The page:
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Headlines for Indian news services today were a litany of woes as the terrorist attack on the Sri Lankan Cricket squad helped drive treasuries and equities lower while the rupee registered an all time low against the Dollar. Meanwhile, the decision by regulators to allow a sale of scandal battered Satyam BEFORE the criminal fraud probe is complete and BEFORE a public restatement of company financials in order to “restore confidence” appears to be having the opposite effect.

Bloomberg news reported today that a number of foreign hedge funds are shopping large stakes in public companies to private equity investors due to the lack of liquidity in the private markets. This decision to cut bait and run no matter what the cost by the fast money crowd does NOT represent a contrarian bullish inflection point: when those investors leave there is no new money waiting in the wings to sweep in. These outflows of foreign capital represent capital that is leaving for good.

Import and Exports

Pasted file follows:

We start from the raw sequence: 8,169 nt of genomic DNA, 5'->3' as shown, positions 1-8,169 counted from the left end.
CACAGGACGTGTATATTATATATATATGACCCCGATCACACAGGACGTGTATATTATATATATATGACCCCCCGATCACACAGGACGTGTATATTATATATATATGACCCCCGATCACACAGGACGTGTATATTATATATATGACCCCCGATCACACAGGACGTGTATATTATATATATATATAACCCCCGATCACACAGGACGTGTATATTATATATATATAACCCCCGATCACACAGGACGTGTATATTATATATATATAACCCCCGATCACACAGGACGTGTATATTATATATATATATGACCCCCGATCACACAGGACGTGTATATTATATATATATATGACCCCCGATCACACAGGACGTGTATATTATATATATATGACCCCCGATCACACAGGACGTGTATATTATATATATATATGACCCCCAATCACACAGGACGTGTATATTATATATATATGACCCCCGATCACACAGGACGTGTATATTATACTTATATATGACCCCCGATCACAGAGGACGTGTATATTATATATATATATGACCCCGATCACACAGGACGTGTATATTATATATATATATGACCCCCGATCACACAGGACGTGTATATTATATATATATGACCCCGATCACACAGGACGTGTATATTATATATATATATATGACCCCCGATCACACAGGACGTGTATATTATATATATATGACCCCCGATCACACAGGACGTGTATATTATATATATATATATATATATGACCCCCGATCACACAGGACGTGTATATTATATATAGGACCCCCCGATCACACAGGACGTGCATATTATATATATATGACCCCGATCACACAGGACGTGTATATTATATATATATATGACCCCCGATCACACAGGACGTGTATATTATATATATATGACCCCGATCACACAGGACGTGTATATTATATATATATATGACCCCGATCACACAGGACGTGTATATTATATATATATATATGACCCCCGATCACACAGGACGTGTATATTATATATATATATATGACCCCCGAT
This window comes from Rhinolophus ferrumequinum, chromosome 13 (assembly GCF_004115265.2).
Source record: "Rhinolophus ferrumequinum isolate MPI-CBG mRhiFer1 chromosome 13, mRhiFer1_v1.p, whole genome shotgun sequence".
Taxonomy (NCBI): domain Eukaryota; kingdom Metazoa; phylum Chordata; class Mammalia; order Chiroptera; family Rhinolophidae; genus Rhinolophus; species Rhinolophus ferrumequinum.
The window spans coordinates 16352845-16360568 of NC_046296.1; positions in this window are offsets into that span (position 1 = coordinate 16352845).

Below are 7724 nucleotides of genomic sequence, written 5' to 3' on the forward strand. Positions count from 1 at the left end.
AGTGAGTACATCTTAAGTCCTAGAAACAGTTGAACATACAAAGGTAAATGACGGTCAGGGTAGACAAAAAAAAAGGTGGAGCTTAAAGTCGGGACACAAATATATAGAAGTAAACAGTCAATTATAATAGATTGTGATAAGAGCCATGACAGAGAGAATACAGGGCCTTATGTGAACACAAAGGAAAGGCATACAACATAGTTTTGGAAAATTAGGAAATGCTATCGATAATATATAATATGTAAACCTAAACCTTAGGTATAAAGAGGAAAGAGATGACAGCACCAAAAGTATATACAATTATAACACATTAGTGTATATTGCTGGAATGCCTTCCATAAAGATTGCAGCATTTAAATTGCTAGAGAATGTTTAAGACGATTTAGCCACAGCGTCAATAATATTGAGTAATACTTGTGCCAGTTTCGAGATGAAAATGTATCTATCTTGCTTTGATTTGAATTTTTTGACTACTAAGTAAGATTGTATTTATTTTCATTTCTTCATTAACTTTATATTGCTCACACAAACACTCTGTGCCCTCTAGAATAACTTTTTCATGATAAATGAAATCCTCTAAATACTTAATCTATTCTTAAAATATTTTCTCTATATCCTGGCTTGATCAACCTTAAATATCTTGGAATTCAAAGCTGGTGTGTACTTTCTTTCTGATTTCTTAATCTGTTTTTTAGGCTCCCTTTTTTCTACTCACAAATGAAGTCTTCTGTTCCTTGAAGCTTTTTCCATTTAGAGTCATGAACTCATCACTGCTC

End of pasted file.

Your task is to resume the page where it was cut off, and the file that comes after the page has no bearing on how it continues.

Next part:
Trade data released yesterday paints a grim picture with exports declining by 15.87% Y/Y and Imports sliding by 18.22%. Declining global demand makes the outflow data unsurprising, but the import data was more significant. This sharp decline in imports cannot be simply chalked up to lower commodity prices: total Oil imports by volume, for instance, have declined by 13.5% over December and 6.62% Y/Y. Real domestic demand appears to be weakening at a faster pace than external demand for Indian goods.

The argument that India should be relatively resilient since it is less dependent on exports than other South Asian economies is absurd. Essentially the tortured logic behind that thesis leaves the remaining India Bulls arguing that the fact that major segments of the population are illiterate subsistence farmers is really a positive. Real math indicates that the recently released 5.3% Q4 GDP print is not anomalous and the first two quarters of this year could easily register at significantly lower levels: a far cry from the double digits that the Singh administration has been counting on to deliver on its promises in an election year.

We continue to expect the situation in India to deteriorate economically and politically. We covered our short position in India (IFN) yesterday. We are not short the Rupee currently, but will seek opportunities to re-short into strength.

Andrew Barber